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A “Unique Addition” to the Whitman Repertoire

When PostClassical Ensemble undertook our world premiere recording of the 1944 radio play Whitman, we did so in the conviction that Bernard Herrmann’s score was a Whitman setting of such distinction that the result was more than a radio play. Rather, we had stumbled upon a sngular addition to the symphonic repertoire of “melodramas” – compositions for music plus the spoken word.

The latest (and longest) review of our new CD, by Jack Sullivan, agrees. Sullivan’s opinion matters here, because he is the author of important books dealing with Herrmann (Hithcock’s Music) and Whitman (New World Symphonies) both.

Writing in Classical Voice North America, he says:

Whitman is a ‘big discovery’ fully worth of resurrection as a concert work . . . a unique addition to a huge, ever-growing body of Whitman settings, from the high Victorianism of Hubert Parry during Whitman’s lifetime to the bluesy hipness of Leonard Bernstein in the mid-20thcentury. . . .

“The flexibility of Whitman’s rhythm, the intimacy of his first-person voice, and the universality of his content have always been a draw for composers even though he was once denounced as profoundly unmusical (a ‘ninth-rate poet,’ in the words of Ezra Pound). Whitman assumed his connection to music to be self-evident. He was an opera critic for the Brooklyn Eagle before he was a poet, and his poems are packed with musical references . . . He regarded music as the ‘truest,’ most organic, and most inspiring art.”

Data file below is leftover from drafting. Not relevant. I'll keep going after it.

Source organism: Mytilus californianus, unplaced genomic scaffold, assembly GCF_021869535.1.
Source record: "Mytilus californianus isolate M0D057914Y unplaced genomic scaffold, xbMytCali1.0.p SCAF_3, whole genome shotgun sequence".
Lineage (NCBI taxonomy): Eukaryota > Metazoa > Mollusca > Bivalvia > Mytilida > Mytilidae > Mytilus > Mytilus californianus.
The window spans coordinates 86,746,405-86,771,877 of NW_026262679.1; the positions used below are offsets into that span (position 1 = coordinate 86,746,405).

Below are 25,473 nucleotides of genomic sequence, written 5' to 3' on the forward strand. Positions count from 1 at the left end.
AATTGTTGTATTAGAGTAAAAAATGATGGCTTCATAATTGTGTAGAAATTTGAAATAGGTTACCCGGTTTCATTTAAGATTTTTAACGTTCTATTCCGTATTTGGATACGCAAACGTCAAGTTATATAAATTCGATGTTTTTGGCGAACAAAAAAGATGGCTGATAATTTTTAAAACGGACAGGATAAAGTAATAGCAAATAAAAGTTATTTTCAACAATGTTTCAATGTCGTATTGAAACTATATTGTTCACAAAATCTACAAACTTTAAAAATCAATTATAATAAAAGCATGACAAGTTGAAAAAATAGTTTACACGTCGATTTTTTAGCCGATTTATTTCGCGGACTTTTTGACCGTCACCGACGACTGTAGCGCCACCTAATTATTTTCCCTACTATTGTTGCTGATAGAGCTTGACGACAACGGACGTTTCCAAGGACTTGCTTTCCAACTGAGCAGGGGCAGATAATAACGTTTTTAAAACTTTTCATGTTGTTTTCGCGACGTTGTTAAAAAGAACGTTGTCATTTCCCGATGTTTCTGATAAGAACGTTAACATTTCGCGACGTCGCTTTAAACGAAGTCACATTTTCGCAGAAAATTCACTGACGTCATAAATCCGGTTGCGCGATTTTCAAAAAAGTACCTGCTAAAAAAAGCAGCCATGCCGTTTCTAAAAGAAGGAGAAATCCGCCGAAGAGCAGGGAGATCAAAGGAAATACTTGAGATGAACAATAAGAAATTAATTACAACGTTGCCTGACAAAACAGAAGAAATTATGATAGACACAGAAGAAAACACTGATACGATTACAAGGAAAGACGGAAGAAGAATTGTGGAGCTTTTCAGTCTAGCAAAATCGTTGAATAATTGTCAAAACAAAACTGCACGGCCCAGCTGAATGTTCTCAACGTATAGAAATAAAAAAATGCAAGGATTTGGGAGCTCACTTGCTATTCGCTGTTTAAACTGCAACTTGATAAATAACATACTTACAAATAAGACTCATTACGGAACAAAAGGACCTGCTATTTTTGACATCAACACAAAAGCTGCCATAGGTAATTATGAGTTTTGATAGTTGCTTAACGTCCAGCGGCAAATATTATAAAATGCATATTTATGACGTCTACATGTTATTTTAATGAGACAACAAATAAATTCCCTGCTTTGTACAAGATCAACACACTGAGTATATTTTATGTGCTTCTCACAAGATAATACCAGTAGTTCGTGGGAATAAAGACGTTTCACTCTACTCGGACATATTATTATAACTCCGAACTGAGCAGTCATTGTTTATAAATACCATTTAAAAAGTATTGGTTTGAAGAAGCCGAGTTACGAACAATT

As Sullivan also observes, “Whitman looks forward to a reaffirmation of American ideals in the wake of Fascism, a world where ‘tyrants tremble’ rather than bully.” Whitman’s present-day relevance, preaching an inclusive America, is scarcely less apparent – and was a core topic in the PCE’s More than Music film Beyond “Psycho” The Musical Genius of Bernard Herrmann.

Not the least gratifying aspect of Sullivan’s review is its American provenance. So little classical-music journalism remains in the US that it was a foregone conclusion that our all-American CD – celebrating Herrmann, Whitman, and the radio drama writer/producer Norman Corwin – would mainly be reviewed abroad. And so it has been. Particularly gratifying was this encomium from Scherzo, Spain’s leading classical-music magazine: “Each new album by PostClassical Ensemble and its director, Ángel Gil-Ordóñez, is both a surprise and a discovery. The deserved result of investigating beyond the predictable. And this new album of theirs is not an exception, but the joyful confirmation of that.”

an ArtsJournal blog